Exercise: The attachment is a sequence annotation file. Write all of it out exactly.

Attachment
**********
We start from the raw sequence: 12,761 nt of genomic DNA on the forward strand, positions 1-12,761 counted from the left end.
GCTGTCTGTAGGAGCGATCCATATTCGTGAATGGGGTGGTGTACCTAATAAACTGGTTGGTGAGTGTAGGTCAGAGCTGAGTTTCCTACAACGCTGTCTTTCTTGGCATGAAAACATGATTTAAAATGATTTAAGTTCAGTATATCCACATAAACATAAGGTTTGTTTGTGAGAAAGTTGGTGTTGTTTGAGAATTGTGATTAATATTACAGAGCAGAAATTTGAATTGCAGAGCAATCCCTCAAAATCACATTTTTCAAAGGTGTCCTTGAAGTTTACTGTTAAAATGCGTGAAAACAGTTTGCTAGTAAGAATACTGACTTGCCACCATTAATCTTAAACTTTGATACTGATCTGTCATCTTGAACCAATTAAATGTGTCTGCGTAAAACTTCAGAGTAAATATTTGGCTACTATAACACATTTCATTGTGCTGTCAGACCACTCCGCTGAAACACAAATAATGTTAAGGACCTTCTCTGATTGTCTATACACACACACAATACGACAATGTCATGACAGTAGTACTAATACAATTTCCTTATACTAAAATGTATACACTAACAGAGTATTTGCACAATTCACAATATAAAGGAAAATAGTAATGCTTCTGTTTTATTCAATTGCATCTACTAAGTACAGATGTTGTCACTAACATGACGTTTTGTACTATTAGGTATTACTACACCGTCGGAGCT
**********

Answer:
We start from the raw sequence: 12,761 nt of genomic DNA on the forward strand, positions 1-12,761 counted from the left end.
GCTGTCTGTAGGAGCGATCCATATTCGTGAATGGGGTGGTGTACCTAATAAACTGGTTGGTGAGTGTAGGTCAGAGCTGAGTTTCCTACAACGCTGTCTTTCTTGGCATGAAAACATGATTTAAAATGATTTAAGTTCAGTATATCCACATAAACATAAGGTTTGTTTGTGAGAAAGTTGGTGTTGTTTGAGAATTGTGATTAATATTACAGAGCAGAAATTTGAATTGCAGAGCAATCCCTCAAAATCACATTTTTCAAAGGTGTCCTTGAAGTTTACTGTTAAAATGCGTGAAAACAGTTTGCTAGTAAGAATACTGACTTGCCACCATTAATCTTAAACTTTGATACTGATCTGTCATCTTGAACCAATTAAATGTGTCTGCGTAAAACTTCAGAGTAAATATTTGGCTACTATAACACATTTCATTGTGCTGTCAGACCACTCCGCTGAAACACAAATAATGTTAAGGACCTTCTCTGATTGTCTATACACACACACAATACGACAATGTCATGACAGTAGTACTAATACAATTTCCTTATACTAAAATGTATACACTAACAGAGTATTTGCACAATTCACAATATAAAGGAAAATAGTAATGCTTCTGTTTTATTCAATTGCATCTACTAAGTACAGATGTTGTCACTAACATGACGTTTTGTACTATTAGGTATTACTACACCGTCGGAGCT